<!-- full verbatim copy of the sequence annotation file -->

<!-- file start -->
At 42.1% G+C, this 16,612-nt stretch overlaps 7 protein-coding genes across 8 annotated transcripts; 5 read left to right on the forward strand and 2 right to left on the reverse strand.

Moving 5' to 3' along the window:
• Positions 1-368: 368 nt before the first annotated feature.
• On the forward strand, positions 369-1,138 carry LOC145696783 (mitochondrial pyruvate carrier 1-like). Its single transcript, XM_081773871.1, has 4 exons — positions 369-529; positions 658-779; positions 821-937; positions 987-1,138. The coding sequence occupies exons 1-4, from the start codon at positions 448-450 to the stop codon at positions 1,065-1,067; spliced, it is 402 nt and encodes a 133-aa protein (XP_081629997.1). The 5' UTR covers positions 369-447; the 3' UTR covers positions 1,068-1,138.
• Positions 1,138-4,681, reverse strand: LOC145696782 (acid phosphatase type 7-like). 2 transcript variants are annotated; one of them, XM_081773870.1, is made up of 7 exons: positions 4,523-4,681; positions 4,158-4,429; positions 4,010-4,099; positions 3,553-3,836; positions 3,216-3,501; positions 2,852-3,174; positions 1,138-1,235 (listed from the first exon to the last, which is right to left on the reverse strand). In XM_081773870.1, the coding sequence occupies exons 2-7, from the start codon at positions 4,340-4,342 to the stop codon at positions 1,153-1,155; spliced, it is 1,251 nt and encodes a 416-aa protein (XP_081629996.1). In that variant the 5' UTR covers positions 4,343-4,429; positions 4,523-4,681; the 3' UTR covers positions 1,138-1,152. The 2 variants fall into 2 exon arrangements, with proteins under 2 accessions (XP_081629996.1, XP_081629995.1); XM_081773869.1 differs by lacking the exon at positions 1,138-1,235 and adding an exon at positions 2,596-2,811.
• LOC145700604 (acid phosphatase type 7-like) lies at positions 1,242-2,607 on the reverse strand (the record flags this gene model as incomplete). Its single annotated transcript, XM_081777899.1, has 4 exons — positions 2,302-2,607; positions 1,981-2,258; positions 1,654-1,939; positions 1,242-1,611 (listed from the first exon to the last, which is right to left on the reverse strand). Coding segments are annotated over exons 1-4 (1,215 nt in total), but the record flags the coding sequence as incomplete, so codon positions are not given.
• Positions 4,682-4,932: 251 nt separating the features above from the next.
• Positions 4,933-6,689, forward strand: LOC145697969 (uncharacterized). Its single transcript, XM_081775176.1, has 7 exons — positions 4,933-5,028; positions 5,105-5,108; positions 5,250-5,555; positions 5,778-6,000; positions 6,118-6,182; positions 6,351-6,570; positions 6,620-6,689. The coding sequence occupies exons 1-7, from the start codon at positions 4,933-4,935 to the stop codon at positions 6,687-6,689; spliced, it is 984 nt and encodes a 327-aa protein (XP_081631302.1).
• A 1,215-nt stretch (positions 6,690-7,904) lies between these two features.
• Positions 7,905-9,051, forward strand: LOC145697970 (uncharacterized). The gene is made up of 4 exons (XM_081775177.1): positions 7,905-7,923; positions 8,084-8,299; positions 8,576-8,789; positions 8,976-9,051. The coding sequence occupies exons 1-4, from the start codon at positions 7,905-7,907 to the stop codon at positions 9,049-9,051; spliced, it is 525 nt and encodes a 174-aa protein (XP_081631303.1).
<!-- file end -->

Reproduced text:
At 42.1% G+C, this 16,612-nt stretch overlaps 7 protein-coding genes across 8 annotated transcripts; 5 read left to right on the forward strand and 2 right to left on the reverse strand.

Moving 5' to 3' along the window:
• Positions 1-368: 368 nt before the first annotated feature.
• On the forward strand, positions 369-1,138 carry LOC145696783 (mitochondrial pyruvate carrier 1-like). Its single transcript, XM_081773871.1, has 4 exons — positions 369-529; positions 658-779; positions 821-937; positions 987-1,138. The coding sequence occupies exons 1-4, from the start codon at positions 448-450 to the stop codon at positions 1,065-1,067; spliced, it is 402 nt and encodes a 133-aa protein (XP_081629997.1). The 5' UTR covers positions 369-447; the 3' UTR covers positions 1,068-1,138.
• Positions 1,138-4,681, reverse strand: LOC145696782 (acid phosphatase type 7-like). 2 transcript variants are annotated; one of them, XM_081773870.1, is made up of 7 exons: positions 4,523-4,681; positions 4,158-4,429; positions 4,010-4,099; positions 3,553-3,836; positions 3,216-3,501; positions 2,852-3,174; positions 1,138-1,235 (listed from the first exon to the last, which is right to left on the reverse strand). In XM_081773870.1, the coding sequence occupies exons 2-7, from the start codon at positions 4,340-4,342 to the stop codon at positions 1,153-1,155; spliced, it is 1,251 nt and encodes a 416-aa protein (XP_081629996.1). In that variant the 5' UTR covers positions 4,343-4,429; positions 4,523-4,681; the 3' UTR covers positions 1,138-1,152. The 2 variants fall into 2 exon arrangements, with proteins under 2 accessions (XP_081629996.1, XP_081629995.1); XM_081773869.1 differs by lacking the exon at positions 1,138-1,235 and adding an exon at positions 2,596-2,811.
• LOC145700604 (acid phosphatase type 7-like) lies at positions 1,242-2,607 on the reverse strand (the record flags this gene model as incomplete). Its single annotated transcript, XM_081777899.1, has 4 exons — positions 2,302-2,607; positions 1,981-2,258; positions 1,654-1,939; positions 1,242-1,611 (listed from the first exon to the last, which is right to left on the reverse strand). Coding segments are annotated over exons 1-4 (1,215 nt in total), but the record flags the coding sequence as incomplete, so codon positions are not given.
• Positions 4,682-4,932: 251 nt separating the features above from the next.
• Positions 4,933-6,689, forward strand: LOC145697969 (uncharacterized). Its single transcript, XM_081775176.1, has 7 exons — positions 4,933-5,028; positions 5,105-5,108; positions 5,250-5,555; positions 5,778-6,000; positions 6,118-6,182; positions 6,351-6,570; positions 6,620-6,689. The coding sequence occupies exons 1-7, from the start codon at positions 4,933-4,935 to the stop codon at positions 6,687-6,689; spliced, it is 984 nt and encodes a 327-aa protein (XP_081631302.1).
• A 1,215-nt stretch (positions 6,690-7,904) lies between these two features.
• Positions 7,905-9,051, forward strand: LOC145697970 (uncharacterized). The gene is made up of 4 exons (XM_081775177.1): positions 7,905-7,923; positions 8,084-8,299; positions 8,576-8,789; positions 8,976-9,051. The coding sequence occupies exons 1-4, from the start codon at positions 7,905-7,907 to the stop codon at positions 9,049-9,051; spliced, it is 525 nt and encodes a 174-aa protein (XP_081631303.1).